Tennessee running back Jalen Hurd. (Photo: Daniel Lewis)

KNOXVILLE – Butch Jones said Tennessee won’t release a post-spring depth chart.

But that won’t stop us from coming up with our own projections and adding in injured players and new arrivals over the summer to form an educated guess of who the Vols will be relying on in the fall.

Here’s a look at a projected two-deep at every position, sometimes deeper, and some analysis on each spot.


Offense (Three-wide receiver look):

Tennessee quarterback Joshua Dobbs. (Photo: Daniel Lewis)


1. Justin Worley 2. Riley Ferguson 3. Joshua Dobbs 4. Nathan Peterman

Analysis: While Ferguson and Dobbs both had some fantastic moments this spring, Worley is the security blanket that the coaches continue to go back to. The onus will be on Ferguson or Dobbs to clearly overtakeWorley, because if all is close to even, expect the coaches to stick with the rising senior.

Running back

1. Marlin Lane 2. Jalen Hurd 3. Devrin Young

Analysis: Lane and Hurd established themselves as the most likely one-two punch. Expect Lane to get the first shot with Hurd seeing plenty of work as well. Young is a nice change-of-pace option who showed multiple times this spring that he can burn defenses in a variety of ways. Newcomer Derrell Scott is another name to keep a close eye on in the fall.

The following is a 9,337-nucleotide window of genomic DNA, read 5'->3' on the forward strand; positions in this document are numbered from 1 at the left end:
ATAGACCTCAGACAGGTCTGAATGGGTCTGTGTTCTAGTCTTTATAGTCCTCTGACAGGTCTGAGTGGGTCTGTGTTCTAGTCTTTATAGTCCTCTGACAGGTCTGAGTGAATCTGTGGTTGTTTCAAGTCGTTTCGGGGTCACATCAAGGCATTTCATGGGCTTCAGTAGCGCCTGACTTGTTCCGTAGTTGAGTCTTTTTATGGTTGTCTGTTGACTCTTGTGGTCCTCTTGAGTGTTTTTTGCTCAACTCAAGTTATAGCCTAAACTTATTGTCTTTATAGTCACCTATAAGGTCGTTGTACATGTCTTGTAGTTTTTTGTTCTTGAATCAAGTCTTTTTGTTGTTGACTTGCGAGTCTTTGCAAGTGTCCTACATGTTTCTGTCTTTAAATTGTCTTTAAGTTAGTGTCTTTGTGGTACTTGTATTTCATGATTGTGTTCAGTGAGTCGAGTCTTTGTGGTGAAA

Wide receivers

1. Marquez North 2. Josh Smith 3. Cody Blanc

1. Josh Malone 2. Jason Croom 3. Jacob Carter

(slot) 1. Von Pearson 2. Johnathon Johnson 3. Vic Wharton

Analysis: Even if Pig Howard doesn’t return from his absence from the team, the Vols still have a chance to be special here. North, Malone and Pearson all had strong springs. Quietly, Smith, Croom and Blanc also had several good plays as well in the spring, giving UT more depth.

Tight end

1. Ethan Wolf 2. Daniel Helm 3. Brendan Downs 4. Alex Ellis